Pee Safe, co-founded by husband-wife duo Vikas and Srijana Bagaria, aims to solve a potential health risk — UTI (urinary tract infections). And they've just secured ₹30 crore in funding. The brand is on the look out for a media buying agency with an expertise of working with startups.
‘Clean is not sanitised’, in the gap between the two words lies the proposition of Pee Safe, a brand cum line of products in the personal hygiene space. Pee Safe is primarily a brand of toilet seat sanitisers, eliminating harmful bacteria such as E. coli, reducing chances of catching UTIs (urinary tract infections). The brand arose from a necessity in 2013 when co-founder Vikas Bagaria’s wife contracted the disease despite using the best of amenities while travelling from Delhi to Gujarat. The brand sold one lakh Pee Safe bottles from 2013-16 and 17 lakh bottles have been sold since 2017.
Bagaria had already tasted success when he started his own businesses in material handling equipments/warehousing (1999), and in in-transit damage prevention (2002).
Pee Safe was launched in 2013 as a subsidiary of Safetykart.com (2012) Bagaria’s e-commerce platform in the personal safety area. It was separated in 2017 to create a new company, Radcliffe Hygiene. Pee Safe raised its pre-series funding of ₹6.4 crore in June 2017. About a month ago, the brand raised ₹30 crore in Series A funding led by Alkemi Growth Capital, a health and wellness-focussed VC.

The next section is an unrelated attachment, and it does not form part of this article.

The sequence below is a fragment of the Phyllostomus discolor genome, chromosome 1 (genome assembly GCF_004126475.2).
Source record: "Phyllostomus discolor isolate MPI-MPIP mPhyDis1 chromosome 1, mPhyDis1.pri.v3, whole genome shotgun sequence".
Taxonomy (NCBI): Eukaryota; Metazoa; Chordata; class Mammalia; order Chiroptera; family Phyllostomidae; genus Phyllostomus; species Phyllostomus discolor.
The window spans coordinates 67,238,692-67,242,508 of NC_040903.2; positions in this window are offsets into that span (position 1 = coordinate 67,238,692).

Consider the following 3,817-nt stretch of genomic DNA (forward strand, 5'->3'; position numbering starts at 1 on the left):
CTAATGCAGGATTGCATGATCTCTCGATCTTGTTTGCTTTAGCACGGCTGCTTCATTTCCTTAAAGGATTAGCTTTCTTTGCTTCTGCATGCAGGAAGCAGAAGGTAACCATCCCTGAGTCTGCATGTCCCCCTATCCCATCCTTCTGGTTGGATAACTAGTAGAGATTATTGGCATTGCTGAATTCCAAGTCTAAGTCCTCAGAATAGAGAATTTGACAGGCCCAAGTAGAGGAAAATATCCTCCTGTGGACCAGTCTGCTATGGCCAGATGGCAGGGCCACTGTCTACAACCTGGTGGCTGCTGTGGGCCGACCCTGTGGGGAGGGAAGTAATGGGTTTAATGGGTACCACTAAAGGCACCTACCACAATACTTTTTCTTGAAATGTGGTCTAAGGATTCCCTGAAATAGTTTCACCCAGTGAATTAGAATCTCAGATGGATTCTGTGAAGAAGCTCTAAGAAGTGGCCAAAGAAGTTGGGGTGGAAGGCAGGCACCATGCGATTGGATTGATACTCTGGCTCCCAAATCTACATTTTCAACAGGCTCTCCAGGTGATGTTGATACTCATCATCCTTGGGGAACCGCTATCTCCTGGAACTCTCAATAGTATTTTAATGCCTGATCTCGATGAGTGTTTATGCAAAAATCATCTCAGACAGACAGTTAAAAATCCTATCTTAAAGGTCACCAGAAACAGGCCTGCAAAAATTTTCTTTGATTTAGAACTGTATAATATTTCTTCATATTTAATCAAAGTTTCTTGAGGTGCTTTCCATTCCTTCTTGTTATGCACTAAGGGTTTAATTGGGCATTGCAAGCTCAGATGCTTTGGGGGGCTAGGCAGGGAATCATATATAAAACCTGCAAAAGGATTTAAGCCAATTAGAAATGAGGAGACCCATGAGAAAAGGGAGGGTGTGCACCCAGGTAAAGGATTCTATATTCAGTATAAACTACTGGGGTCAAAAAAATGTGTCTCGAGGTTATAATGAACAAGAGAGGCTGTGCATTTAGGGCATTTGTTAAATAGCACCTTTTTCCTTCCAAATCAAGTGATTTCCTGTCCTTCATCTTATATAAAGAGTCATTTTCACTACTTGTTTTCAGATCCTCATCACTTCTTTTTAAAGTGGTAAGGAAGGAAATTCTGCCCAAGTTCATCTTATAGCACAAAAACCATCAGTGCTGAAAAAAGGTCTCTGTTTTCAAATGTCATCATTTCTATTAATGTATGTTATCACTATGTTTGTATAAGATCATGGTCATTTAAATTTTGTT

The brand started out with a single product — Pee Safe toilet sanitiser spray for women — and has since diversified into 15 different products (such as organic sanitary pads, menstrual cups, intimate wash, cramp relief roll, and anti-pollution mask) shaping itself as a personal hygiene brand. It has a 90-member-strong team. Half of which handles sales and marketing and the rest is divided across, design, product, admin, etc. The new funds will be used for expanding distribution, product R&D, and hiring talent.
“We set out defining a public washroom. Any washroom, outside your personal bedroom is a public toilet. Even at home, when there is a joint family or say a house party, the washroom becomes a public washroom. There was no product that categorised itself as a toilet seat sanitiser spray,” says Bagaria.
The founder’s sales pitch projects the product as a strong precautionary measure, at a pocket-friendly price. And, the market looks promising with at least half of the female population facing a UTI in their lifetime (WHO data).